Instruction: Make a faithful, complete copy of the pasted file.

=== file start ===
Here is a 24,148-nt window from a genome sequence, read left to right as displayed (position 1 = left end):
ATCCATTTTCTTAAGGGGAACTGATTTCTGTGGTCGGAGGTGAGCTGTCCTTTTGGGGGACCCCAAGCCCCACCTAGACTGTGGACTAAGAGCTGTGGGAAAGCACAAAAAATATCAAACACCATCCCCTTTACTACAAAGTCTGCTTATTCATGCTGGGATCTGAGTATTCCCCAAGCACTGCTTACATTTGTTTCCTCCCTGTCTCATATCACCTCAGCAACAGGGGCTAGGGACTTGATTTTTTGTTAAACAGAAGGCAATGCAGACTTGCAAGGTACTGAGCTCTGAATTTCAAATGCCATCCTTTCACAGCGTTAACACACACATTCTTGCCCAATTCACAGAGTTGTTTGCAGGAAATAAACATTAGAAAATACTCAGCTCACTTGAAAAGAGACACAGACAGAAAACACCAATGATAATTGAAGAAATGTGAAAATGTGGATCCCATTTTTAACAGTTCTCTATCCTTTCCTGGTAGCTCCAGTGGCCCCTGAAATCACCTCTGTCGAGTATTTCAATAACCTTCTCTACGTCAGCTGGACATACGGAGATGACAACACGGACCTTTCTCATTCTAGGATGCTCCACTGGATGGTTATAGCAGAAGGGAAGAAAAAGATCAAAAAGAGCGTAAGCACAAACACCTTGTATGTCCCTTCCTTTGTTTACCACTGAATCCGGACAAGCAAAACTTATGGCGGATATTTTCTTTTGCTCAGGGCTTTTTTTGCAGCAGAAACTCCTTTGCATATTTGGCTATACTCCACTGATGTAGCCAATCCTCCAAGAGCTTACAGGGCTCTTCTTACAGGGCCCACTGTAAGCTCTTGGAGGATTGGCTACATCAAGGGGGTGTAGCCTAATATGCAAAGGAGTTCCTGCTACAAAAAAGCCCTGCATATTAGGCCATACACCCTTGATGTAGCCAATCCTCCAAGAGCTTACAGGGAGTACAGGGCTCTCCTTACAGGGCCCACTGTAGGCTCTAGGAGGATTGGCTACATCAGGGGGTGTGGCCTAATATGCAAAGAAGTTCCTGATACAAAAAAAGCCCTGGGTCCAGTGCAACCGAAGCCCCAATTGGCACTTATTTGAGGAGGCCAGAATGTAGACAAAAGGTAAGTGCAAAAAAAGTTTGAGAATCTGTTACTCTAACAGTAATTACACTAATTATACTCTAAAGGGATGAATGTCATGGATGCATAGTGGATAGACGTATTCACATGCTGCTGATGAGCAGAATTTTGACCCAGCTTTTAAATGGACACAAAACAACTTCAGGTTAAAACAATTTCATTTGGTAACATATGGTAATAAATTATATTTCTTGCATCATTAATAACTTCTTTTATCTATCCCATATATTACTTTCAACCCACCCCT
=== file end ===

Here is a 24,148-nt window from a genome sequence, read left to right as displayed (position 1 = left end):
ATCCATTTTCTTAAGGGGAACTGATTTCTGTGGTCGGAGGTGAGCTGTCCTTTTGGGGGACCCCAAGCCCCACCTAGACTGTGGACTAAGAGCTGTGGGAAAGCACAAAAAATATCAAACACCATCCCCTTTACTACAAAGTCTGCTTATTCATGCTGGGATCTGAGTATTCCCCAAGCACTGCTTACATTTGTTTCCTCCCTGTCTCATATCACCTCAGCAACAGGGGCTAGGGACTTGATTTTTTGTTAAACAGAAGGCAATGCAGACTTGCAAGGTACTGAGCTCTGAATTTCAAATGCCATCCTTTCACAGCGTTAACACACACATTCTTGCCCAATTCACAGAGTTGTTTGCAGGAAATAAACATTAGAAAATACTCAGCTCACTTGAAAAGAGACACAGACAGAAAACACCAATGATAATTGAAGAAATGTGAAAATGTGGATCCCATTTTTAACAGTTCTCTATCCTTTCCTGGTAGCTCCAGTGGCCCCTGAAATCACCTCTGTCGAGTATTTCAATAACCTTCTCTACGTCAGCTGGACATACGGAGATGACAACACGGACCTTTCTCATTCTAGGATGCTCCACTGGATGGTTATAGCAGAAGGGAAGAAAAAGATCAAAAAGAGCGTAAGCACAAACACCTTGTATGTCCCTTCCTTTGTTTACCACTGAATCCGGACAAGCAAAACTTATGGCGGATATTTTCTTTTGCTCAGGGCTTTTTTTGCAGCAGAAACTCCTTTGCATATTTGGCTATACTCCACTGATGTAGCCAATCCTCCAAGAGCTTACAGGGCTCTTCTTACAGGGCCCACTGTAAGCTCTTGGAGGATTGGCTACATCAAGGGGGTGTAGCCTAATATGCAAAGGAGTTCCTGCTACAAAAAAGCCCTGCATATTAGGCCATACACCCTTGATGTAGCCAATCCTCCAAGAGCTTACAGGGAGTACAGGGCTCTCCTTACAGGGCCCACTGTAGGCTCTAGGAGGATTGGCTACATCAGGGGGTGTGGCCTAATATGCAAAGAAGTTCCTGATACAAAAAAAGCCCTGGGTCCAGTGCAACCGAAGCCCCAATTGGCACTTATTTGAGGAGGCCAGAATGTAGACAAAAGGTAAGTGCAAAAAAAGTTTGAGAATCTGTTACTCTAACAGTAATTACACTAATTATACTCTAAAGGGATGAATGTCATGGATGCATAGTGGATAGACGTATTCACATGCTGCTGATGAGCAGAATTTTGACCCAGCTTTTAAATGGACACAAAACAACTTCAGGTTAAAACAATTTCATTTGGTAACATATGGTAATAAATTATATTTCTTGCATCATTAATAACTTCTTTTATCTATCCCATATATTACTTTCAACCCACCCCT